2.... Despite this excellent advice, and two failed attempts, I found another, even better solution.... my mechanic charges me 1:45hrs to do this repair. Easily justifies the $150 IMO.
          1.... I just read through the thread. It's quite a bit of work to remove one of these pumps.... Merc and/or later Volvo Penta alike.

          I equally dislike the Volvo Penta belt driven sea water pumps. As a matter of fact, I don't care much for any of the belt driven sea water pumps.

          People tend to defer impeller maintenance just simply because of the difficultly in removing these pumps. :thumb

          I couldn't help but wonder why we are we seeing two different rotational directions for the installed impeller!

          The guys say [COLOR]"#0000FF" wrote:
          coat the inside of the raw water pump housing and the vanes on the new impeller with your "Lube of Choice"![/COLOR]

          Just make sure that petroleum products are NOT used.

          2.... If we install a crankshaft pump, we won't need to hire this work done! Our ten year old sons can change it for us.

          For me, it would be a no brainer, and again.... not just for the Merc..... Volvo Penta also.

          However, it does require that one-time-installation ordeal.

          This.........



          becomes this..........


          Rick E. Gresham, Oregon
          2850 Bounty Sedan Flybridge model
          Twin 280 HP 5.7's w/ Closed Cooling
          Volvo Penta DuoProp Drives
          Kohler 4 CZ Gen Set

          Comment


            #6
            2850Bounty wrote:
            [

            The guys say [COLOR]"#0000FF" wrote:
            coat the inside of the raw water pump housing and the vanes on the new impeller with your "Lube of Choice"![/COLOR]

            Just make sure that petroleum products are NOT used.
            That's what I caught as well... good way to break down the impeller and cause problems down the line.

            No lube is really needed, the impeller and housings are designed to dry start... trailer boats do it every time If you're worried, just throw some water and perhaps a tiny amount of boat/car soap in the housing.

            Comment


              #7
              ishiboo wrote:
              • 1 wrote:
              • That's what I caught as well... good way to break down the impeller and cause problems down the line.
              • No lube is really needed, the impeller and housings are designed to dry start...
              • trailer boats do it every time



              • 1 wrote:
              • With the wrong chemistry, yes!
              • I have to disagree here.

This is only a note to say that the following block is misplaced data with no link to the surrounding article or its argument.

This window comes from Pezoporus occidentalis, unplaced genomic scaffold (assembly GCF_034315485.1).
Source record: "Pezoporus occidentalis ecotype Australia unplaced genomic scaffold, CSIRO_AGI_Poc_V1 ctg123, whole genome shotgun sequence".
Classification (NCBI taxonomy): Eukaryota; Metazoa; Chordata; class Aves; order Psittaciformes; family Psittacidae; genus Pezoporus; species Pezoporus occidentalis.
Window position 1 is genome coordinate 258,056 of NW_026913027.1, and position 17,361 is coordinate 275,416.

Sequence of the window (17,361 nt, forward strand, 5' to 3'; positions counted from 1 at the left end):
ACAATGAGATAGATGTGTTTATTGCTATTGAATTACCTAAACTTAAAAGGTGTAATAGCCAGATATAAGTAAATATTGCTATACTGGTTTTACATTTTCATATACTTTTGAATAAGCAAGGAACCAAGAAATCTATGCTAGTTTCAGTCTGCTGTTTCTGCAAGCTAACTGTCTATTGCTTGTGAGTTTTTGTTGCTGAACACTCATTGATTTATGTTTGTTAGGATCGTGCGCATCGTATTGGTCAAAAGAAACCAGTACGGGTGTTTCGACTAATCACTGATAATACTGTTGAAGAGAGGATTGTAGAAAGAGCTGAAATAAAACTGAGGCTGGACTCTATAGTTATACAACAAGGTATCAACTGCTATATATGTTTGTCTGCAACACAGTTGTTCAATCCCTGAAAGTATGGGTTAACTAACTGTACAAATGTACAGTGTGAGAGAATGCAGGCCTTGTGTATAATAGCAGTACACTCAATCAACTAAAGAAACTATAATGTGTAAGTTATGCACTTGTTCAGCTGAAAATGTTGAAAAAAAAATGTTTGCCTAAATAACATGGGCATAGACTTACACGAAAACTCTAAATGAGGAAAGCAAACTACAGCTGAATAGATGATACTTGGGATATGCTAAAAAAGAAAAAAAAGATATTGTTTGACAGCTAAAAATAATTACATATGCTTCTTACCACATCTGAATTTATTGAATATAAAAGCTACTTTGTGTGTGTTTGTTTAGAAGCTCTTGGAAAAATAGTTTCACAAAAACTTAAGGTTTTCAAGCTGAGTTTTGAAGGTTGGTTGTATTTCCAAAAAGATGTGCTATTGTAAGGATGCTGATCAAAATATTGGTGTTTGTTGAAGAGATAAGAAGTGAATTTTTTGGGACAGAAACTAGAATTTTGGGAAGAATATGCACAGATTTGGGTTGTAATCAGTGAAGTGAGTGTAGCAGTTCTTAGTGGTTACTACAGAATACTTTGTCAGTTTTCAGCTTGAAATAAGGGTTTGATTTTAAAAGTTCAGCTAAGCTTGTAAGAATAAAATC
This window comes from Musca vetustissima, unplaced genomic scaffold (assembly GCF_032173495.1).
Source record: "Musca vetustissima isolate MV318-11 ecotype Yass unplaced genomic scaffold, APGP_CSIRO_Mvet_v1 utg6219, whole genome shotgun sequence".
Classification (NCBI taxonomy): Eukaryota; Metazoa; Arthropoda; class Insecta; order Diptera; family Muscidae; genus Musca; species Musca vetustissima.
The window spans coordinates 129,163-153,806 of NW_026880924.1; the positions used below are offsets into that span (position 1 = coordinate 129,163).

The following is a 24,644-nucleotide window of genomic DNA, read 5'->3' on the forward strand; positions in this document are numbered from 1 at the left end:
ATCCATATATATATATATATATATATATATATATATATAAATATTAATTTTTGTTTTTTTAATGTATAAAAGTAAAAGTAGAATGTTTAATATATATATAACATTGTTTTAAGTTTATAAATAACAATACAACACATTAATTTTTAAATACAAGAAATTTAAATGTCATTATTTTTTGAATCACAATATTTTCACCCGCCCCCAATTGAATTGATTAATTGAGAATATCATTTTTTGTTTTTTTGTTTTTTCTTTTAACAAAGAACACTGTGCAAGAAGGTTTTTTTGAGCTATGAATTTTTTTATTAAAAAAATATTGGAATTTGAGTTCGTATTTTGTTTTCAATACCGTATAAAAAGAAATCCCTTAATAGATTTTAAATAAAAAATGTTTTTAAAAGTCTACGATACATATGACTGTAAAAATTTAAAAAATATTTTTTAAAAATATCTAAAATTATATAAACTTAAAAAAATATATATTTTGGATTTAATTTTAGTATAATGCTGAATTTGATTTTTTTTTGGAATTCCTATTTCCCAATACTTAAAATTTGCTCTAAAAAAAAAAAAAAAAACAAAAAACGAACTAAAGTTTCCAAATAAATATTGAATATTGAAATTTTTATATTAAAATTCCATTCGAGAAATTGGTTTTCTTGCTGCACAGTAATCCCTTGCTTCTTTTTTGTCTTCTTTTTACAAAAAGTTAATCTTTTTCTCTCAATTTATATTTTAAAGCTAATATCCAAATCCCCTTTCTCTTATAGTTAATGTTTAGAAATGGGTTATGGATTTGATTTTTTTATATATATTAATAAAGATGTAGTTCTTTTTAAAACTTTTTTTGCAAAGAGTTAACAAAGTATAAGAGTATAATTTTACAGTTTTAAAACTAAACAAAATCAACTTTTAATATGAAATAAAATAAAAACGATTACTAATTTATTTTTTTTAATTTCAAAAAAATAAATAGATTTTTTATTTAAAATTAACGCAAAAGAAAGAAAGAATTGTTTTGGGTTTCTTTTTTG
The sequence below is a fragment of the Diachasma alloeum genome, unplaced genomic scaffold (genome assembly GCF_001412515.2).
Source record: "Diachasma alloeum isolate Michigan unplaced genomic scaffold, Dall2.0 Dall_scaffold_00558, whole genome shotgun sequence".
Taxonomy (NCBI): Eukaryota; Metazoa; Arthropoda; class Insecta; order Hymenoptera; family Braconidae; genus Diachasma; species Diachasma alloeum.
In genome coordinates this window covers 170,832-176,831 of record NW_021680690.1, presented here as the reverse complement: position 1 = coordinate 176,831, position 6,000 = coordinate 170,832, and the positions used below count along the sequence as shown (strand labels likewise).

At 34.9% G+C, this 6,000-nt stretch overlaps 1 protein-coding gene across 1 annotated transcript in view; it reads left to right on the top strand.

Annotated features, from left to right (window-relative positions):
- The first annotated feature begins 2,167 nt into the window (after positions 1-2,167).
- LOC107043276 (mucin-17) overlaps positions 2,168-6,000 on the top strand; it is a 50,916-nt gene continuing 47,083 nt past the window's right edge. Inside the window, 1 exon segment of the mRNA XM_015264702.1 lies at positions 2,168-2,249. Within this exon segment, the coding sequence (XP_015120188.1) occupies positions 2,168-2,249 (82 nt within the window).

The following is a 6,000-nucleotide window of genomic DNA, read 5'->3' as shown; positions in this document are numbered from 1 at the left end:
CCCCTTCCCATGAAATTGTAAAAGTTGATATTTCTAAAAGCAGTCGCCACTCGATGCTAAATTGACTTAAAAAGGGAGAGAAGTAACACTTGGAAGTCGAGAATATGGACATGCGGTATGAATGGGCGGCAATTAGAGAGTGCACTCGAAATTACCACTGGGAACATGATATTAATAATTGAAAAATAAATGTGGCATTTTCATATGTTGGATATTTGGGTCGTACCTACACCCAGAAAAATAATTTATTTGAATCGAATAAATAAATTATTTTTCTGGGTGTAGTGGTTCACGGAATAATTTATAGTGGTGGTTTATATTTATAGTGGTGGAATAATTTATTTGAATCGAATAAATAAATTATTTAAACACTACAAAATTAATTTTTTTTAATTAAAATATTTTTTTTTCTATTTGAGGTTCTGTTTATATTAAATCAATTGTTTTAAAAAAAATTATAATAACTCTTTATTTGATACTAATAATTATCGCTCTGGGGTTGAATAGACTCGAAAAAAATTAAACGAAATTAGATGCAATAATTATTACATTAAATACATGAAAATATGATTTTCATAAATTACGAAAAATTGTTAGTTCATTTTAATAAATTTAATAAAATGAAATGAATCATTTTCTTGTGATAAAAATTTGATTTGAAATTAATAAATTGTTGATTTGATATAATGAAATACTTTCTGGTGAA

• Yes, I do see people doing this often.

                I also see some of these people being towed in shortly after launch!



              Rick E. Gresham, Oregon
              2850 Bounty Sedan Flybridge model
              Twin 280 HP 5.7's w/ Closed Cooling
              Volvo Penta DuoProp Drives
              Kohler 4 CZ Gen Set

              Comment


                #8
                2850Bounty wrote:
                Yes, I do see people doing this often.

                I also see some of these people being towed in shortly after launch!
                I didn't mean starting the boat out of the water... even with proper procedures. When you put the boat in the water, you start the engine and the impeller can be dry until it primes. Prime is lost between outings. There's a ton of self-priming impeller-driven pumps with the same composition impellers outside the marine market as well.

                Comment


                  #9
                  2850Bounty wrote:
                  1.... I just read through the thread. It's quite a bit of work to remove one of these pumps.... Merc and/or later Volvo Penta alike.

                  I equally dislike the Volvo Penta belt driven sea water pumps. As a matter of fact, I don't care much for any of the belt driven sea water pumps.

                  People tend to defer impeller maintenance just simply because of the difficultly in removing these pumps. :thumb

                  I couldn't help but wonder why we are we seeing two different rotational directions for the installed impeller!

                  The guys say [COLOR]"#0000FF" wrote:
                  coat the inside of the raw water pump housing and the vanes on the new impeller with your "Lube of Choice"![/COLOR]

                  Just make sure that petroleum products are NOT used.

                  2.... If we install a crankshaft pump, we won't need to hire this work done! Our ten year old sons can change it for us.

                  For me, it would be a no brainer, and again.... not just for the Merc..... Volvo Penta also.

                  However, it does require that one-time-installation ordeal.

                  This.........



                  becomes this..........

                  Where is the write up for this? Very interested.

                  Gary.

                  Comment


                    #10
                    garball wrote:
                    Where is the write up for this? Very interested.

                    Gary.
                    Bounty linked to it http://"http://www.baylinerownersclu...e: <br /> here.

                    I'm interested too, it's clearly a pain in the ***... on my old AQ-series, it had a pump with a brass wear plate on the front just like his new setup... seems like we took a step backwards!

                    Comment


                      #11
                      It's all about propriety parts. Volvo did the same thing after the AQ series engines/drives. They began using a belt driven pump, and also their own version of a crankshaft pump.

                      You can buy the Johnson F5B-9 for around $150, and not too much more for the F6B-9.

                      A man brought the new style V/P crankshaft pump to this morning with a bearing issue. Volvo does not offer a bearing for this. They want to sell you an entire pump housing....... $500+ list price.

                      This bearing and seal are industry standard 6006xx (sealed bearing) and a 16x28x7 seal.

                      I'll have it repaired soon as I have the parts.



                      I suggested to him that he rework the pulley to accommodate the Johnson pump...... he liked the idea.

                      Here's one of V/P's belt driven pumps.


                      Rick E. Gresham, Oregon
                      2850 Bounty Sedan Flybridge model
                      Twin 280 HP 5.7's w/ Closed Cooling
                      Volvo Penta DuoProp Drives
                      Kohler 4 CZ Gen Set

                      Comment